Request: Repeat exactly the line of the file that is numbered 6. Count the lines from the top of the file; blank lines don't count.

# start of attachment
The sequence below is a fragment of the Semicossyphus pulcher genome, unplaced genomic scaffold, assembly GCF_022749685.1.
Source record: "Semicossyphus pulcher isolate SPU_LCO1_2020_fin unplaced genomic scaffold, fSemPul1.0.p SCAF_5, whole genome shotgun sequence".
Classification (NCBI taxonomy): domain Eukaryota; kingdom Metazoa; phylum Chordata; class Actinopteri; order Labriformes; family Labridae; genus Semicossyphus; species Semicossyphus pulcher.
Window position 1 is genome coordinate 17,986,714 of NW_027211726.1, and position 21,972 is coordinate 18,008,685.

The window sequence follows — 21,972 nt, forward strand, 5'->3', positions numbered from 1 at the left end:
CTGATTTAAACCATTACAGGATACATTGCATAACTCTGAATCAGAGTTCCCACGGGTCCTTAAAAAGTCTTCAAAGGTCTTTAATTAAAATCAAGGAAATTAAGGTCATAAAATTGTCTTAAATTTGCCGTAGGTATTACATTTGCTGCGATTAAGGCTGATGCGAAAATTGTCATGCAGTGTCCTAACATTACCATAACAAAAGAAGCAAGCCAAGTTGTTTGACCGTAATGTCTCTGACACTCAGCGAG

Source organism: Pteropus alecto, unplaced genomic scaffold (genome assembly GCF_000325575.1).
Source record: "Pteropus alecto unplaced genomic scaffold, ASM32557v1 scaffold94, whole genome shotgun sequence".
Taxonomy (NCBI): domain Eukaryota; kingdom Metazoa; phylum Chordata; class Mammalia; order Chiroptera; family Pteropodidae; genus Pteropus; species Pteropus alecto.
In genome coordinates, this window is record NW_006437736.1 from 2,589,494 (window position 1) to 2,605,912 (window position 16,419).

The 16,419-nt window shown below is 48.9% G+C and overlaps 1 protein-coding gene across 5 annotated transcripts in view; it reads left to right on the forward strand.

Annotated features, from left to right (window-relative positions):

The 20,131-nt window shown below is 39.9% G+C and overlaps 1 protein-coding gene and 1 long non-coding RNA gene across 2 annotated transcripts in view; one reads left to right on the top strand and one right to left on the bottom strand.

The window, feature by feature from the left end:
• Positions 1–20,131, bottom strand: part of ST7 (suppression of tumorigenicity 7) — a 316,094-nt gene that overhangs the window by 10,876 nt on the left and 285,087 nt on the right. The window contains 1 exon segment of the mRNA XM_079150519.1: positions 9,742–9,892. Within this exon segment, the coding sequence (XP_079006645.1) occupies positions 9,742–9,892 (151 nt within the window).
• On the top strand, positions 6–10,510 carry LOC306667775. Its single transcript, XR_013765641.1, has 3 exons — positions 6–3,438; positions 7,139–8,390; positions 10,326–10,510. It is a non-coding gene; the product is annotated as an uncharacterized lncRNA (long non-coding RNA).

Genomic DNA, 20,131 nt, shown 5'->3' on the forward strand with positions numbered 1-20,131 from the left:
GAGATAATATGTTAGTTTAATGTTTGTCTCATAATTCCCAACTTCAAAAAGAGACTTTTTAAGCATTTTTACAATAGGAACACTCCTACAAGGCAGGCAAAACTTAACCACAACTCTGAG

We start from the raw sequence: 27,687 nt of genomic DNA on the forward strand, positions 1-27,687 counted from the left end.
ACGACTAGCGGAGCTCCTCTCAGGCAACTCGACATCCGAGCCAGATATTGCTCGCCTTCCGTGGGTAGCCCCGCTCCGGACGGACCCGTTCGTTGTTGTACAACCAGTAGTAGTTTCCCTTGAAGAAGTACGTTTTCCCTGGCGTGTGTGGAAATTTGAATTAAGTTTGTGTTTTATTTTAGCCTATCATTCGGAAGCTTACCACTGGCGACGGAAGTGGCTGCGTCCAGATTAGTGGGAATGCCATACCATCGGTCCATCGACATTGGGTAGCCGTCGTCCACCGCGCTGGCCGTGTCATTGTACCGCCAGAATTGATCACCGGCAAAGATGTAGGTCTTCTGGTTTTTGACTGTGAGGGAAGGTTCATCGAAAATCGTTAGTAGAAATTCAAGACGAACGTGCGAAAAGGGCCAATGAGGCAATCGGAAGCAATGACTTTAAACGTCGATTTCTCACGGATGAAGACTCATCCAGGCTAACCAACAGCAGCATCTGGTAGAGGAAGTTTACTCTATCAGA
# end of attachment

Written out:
CTGATTTAAACCATTACAGGATACATTGCATAACTCTGAATCAGAGTTCCCACGGGTCCTTAAAAAGTCTTCAAAGGTCTTTAATTAAAATCAAGGAAATTAAGGTCATAAAATTGTCTTAAATTTGCCGTAGGTATTACATTTGCTGCGATTAAGGCTGATGCGAAAATTGTCATGCAGTGTCCTAACATTACCATAACAAAAGAAGCAAGCCAAGTTGTTTGACCGTAATGTCTCTGACACTCAGCGAG